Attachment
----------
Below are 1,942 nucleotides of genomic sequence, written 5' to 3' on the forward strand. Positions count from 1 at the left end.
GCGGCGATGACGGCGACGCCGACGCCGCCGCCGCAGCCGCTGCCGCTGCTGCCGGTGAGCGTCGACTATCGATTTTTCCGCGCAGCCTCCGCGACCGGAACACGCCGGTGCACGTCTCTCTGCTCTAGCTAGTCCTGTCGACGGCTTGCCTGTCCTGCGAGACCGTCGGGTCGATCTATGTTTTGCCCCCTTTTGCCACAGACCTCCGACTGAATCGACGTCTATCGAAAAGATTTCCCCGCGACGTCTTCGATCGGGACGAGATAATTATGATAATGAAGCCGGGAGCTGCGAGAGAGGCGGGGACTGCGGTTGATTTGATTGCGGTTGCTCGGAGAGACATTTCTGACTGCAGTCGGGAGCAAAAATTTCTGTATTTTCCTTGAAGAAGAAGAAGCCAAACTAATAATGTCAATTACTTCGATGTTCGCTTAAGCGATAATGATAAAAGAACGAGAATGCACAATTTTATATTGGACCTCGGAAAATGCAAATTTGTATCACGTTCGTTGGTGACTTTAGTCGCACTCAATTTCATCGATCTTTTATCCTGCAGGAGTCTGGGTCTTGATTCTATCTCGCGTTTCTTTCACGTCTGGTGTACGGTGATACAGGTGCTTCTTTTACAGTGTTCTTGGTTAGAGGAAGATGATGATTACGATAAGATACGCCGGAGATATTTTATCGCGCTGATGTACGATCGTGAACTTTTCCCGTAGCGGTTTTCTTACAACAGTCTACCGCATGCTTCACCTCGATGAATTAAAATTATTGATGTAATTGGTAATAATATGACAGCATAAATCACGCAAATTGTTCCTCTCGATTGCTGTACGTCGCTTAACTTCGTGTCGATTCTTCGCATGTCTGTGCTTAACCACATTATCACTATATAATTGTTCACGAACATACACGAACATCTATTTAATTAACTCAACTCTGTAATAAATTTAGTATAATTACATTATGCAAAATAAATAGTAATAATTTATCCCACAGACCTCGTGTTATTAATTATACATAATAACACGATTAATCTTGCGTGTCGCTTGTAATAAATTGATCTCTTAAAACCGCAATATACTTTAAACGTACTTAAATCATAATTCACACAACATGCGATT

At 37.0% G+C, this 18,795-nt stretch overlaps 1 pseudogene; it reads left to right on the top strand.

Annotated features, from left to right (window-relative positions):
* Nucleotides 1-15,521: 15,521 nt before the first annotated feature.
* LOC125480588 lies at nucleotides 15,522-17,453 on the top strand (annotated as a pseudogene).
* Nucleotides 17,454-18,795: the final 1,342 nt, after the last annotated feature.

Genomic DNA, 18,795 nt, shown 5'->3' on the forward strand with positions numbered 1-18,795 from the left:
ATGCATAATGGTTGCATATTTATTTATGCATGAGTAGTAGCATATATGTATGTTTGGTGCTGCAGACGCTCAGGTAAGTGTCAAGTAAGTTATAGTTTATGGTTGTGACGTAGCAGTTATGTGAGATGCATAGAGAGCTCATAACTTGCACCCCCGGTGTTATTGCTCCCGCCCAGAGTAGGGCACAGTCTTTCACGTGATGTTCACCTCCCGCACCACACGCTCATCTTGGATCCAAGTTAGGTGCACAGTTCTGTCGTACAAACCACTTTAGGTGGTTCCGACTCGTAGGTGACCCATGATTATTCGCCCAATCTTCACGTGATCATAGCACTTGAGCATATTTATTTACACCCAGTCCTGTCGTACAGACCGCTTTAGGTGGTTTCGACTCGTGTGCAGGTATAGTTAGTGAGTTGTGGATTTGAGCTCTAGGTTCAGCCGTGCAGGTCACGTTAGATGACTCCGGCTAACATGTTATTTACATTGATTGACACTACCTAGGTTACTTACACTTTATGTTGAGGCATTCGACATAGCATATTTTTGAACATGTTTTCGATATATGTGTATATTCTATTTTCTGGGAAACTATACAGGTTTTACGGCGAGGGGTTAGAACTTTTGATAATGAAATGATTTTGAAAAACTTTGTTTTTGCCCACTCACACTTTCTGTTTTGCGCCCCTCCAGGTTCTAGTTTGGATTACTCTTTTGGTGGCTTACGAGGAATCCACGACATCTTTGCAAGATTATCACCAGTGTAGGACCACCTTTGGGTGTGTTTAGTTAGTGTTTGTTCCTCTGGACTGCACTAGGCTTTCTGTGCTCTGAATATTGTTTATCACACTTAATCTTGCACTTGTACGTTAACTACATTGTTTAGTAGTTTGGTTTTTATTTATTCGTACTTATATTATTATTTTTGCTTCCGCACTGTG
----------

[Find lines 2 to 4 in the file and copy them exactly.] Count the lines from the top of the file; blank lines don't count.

GCGGCGATGACGGCGACGCCGACGCCGCCGCCGCAGCCGCTGCCGCTGCTGCCGGTGAGCGTCGACTATCGATTTTTCCGCGCAGCCTCCGCGACCGGAACACGCCGGTGCACGTCTCTCTGCTCTAGCTAGTCCTGTCGACGGCTTGCCTGTCCTGCGAGACCGTCGGGTCGATCTATGTTTTGCCCCCTTTTGCCACAGACCTCCGACTGAATCGACGTCTATCGAAAAGATTTCCCCGCGACGTCTTCGATCGGGACGAGATAATTATGATAATGAAGCCGGGAGCTGCGAGAGAGGCGGGGACTGCGGTTGATTTGATTGCGGTTGCTCGGAGAGACATTTCTGACTGCAGTCGGGAGCAAAAATTTCTGTATTTTCCTTGAAGAAGAAGAAGCCAAACTAATAATGTCAATTACTTCGATGTTCGCTTAAGCGATAATGATAAAAGAACGAGAATGCACAATTTTATATTGGACCTCGGAAAATGCAAATTTGTATCACGTTCGTTGGTGACTTTAGTCGCACTCAATTTCATCGATCTTTTATCCTGCAGGAGTCTGGGTCTTGATTCTATCTCGCGTTTCTTTCACGTCTGGTGTACGGTGATACAGGTGCTTCTTTTACAGTGTTCTTGGTTAGAGGAAGATGATGATTACGATAAGATACGCCGGAGATATTTTATCGCGCTGATGTACGATCGTGAACTTTTCCCGTAGCGGTTTTCTTACAACAGTCTACCGCATGCTTCACCTCGATGAATTAAAATTATTGATGTAATTGGTAATAATATGACAGCATAAATCACGCAAATTGTTCCTCTCGATTGCTGTACGTCGCTTAACTTCGTGTCGATTCTTCGCATGTCTGTGCTTAACCACATTATCACTATATAATTGTTCACGAACATACACGAACATCTATTTAATTAACTCAACTCTGTAATAAATTTAGTATAATTACATTATGCAAAATAAATAGTAATAATTTATCCCACAGACCTCGTGTTATTAATTATACATAATAACACGATTAATCTTGCGTGTCGCTTGTAATAAATTGATCTCTTAAAACCGCAATATACTTTAAACGTACTTAAATCATAATTCACACAACATGCGATT

At 37.0% G+C, this 18,795-nt stretch overlaps 1 pseudogene; it reads left to right on the top strand.

Annotated features, from left to right (window-relative positions):